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The airlines also aren’t doing squat about educating people about REAL ID and October 1, 2020, the Day of Doom.

Amidst all the bad news in this article was a problem that hadn’t occurred to me:

“Make sure you don’t leave on a September 28 flight and can’t come home after October 1 because you don’t have the proper documents.

The article leaves us with a very sad image, indeed:

“Imagine the novice traveler, a grandma who only travels once or twice a year.  She can’t come home to her family.”

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And Now…Little Donny-Wonny Trump Jr, Also Known As “Mr. Ride On His Daddy’s Coattails”

The New York Times Best Seller List is something of a Holy Grail for book authors.

Holy Grail:  a thing that is being earnestly pursued or sought after.

Few authors achieve a place on the list, and a few of those are totally undeserving of that coat_tails_feature croppeddistinction.

Case in point:

Donny-Wonny Trump Jr, aka “Mr. Ride On His Daddy’s Coattails.”

His book Triggered has been variously described as “forays into politics and views on liberals from the executive vice president of the Trump organization” and, “a reminder that people thought Mein Kampf was an excellent book, too.”

So here’s the book on November 23, in first place on The New York Times best seller list:

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But wait.

Let’s look at that image again:

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See that red arrow?  It’s pointing to a little dagger.

What does that dagger mean?

This article from The New York Times explains:

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That dagger means “bulk purchases of the book.”

That’s right!  The Republican National Committee (RNC) spent almost $100,000 buying copies of Donny-Wonny’s book!

Which, the Times article point out,

“…is unusual in that the committee is promoting a book written by a candidate’s son who isn’t a politician and isn’t running for office.”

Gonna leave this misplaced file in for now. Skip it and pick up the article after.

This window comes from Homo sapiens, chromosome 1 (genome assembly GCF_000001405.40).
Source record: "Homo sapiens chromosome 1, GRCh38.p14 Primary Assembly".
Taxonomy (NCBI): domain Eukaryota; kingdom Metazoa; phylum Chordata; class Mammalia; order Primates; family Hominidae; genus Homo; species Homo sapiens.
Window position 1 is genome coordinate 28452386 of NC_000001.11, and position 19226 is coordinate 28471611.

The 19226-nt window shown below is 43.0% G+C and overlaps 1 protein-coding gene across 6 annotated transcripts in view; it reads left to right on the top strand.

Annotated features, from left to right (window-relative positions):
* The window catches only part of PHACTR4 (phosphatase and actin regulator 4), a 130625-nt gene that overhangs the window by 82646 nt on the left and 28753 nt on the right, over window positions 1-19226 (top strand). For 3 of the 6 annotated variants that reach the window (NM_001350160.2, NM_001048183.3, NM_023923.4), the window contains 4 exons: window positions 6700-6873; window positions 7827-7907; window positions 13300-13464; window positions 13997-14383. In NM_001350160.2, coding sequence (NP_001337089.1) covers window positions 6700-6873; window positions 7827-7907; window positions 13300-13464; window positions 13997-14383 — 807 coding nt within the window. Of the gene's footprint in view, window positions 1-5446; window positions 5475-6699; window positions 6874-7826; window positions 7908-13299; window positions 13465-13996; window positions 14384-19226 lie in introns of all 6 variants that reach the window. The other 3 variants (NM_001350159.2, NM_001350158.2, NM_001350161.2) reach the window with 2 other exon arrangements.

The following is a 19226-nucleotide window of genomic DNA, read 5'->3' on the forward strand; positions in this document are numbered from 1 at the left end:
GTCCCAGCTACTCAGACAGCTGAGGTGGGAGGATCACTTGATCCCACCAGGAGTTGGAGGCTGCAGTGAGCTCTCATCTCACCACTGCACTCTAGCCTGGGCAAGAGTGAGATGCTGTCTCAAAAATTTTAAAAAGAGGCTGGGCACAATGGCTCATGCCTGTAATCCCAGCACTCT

Well, hope you enjoyed it while it lasted, Donny-Wonny.  Because it didn’t last long.  Here’s The New York Times best seller list for December 7:

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NOTE:  No “bulk sales” dagger on A Warning.

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For A Change, How About Some…

On the Friday before Thanksgiving – when many of us were thinking about family and food and a holiday weekend – a SeaWorld San Diego rescue team was thinking about something very different:

A humpback whale.

A 35-foot humpback whale that had become entangled in a 900-foot weighted fishing line off the coast of La Jolla, CA:

Whale 2

The SeaWorld team knew the whale was not able to swim freely and forage for food because of the line, and would have died if it had remained entangled.

The SeaWorld team also knew they were the only ones who could give a second chance at life to that whale.

A chance at life, so it would be free to do this:

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And this:

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And maybe this:

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SeaWorld has gotten some of bad publicity, especially since the 2013 movie Blackfish.  Its stock tanked in 2014, and again in 2017.

During all that, it was easy to lose track of the fact that SeaWorld as a company recently reached an impressive milestone:

36,000 animal rescues over the last 55 years.

SeaWorld San Diego alone has rescued more than 20,000 of those animals, which include seaworld_t658 croppedsea lions, seals, dolphins, whales, turtles and birds.  Their goal with every animal is to rescue, rehabilitate and return it to the wild for that second chance at life.

On November 22 the SeaWorld team was well-prepared for the humpback rescue.  They have specific large-whale entanglement response training, and work under the authority of National Marine Fisheries Service, the government agency that oversees the Marine Mammal Health and Stranding Response Program.

The team walked their walk:

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And after four hours, freed the whale to keep doing this:

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And this:

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And definitely this:

humpy

Good news for the whale, for us, and for the planet.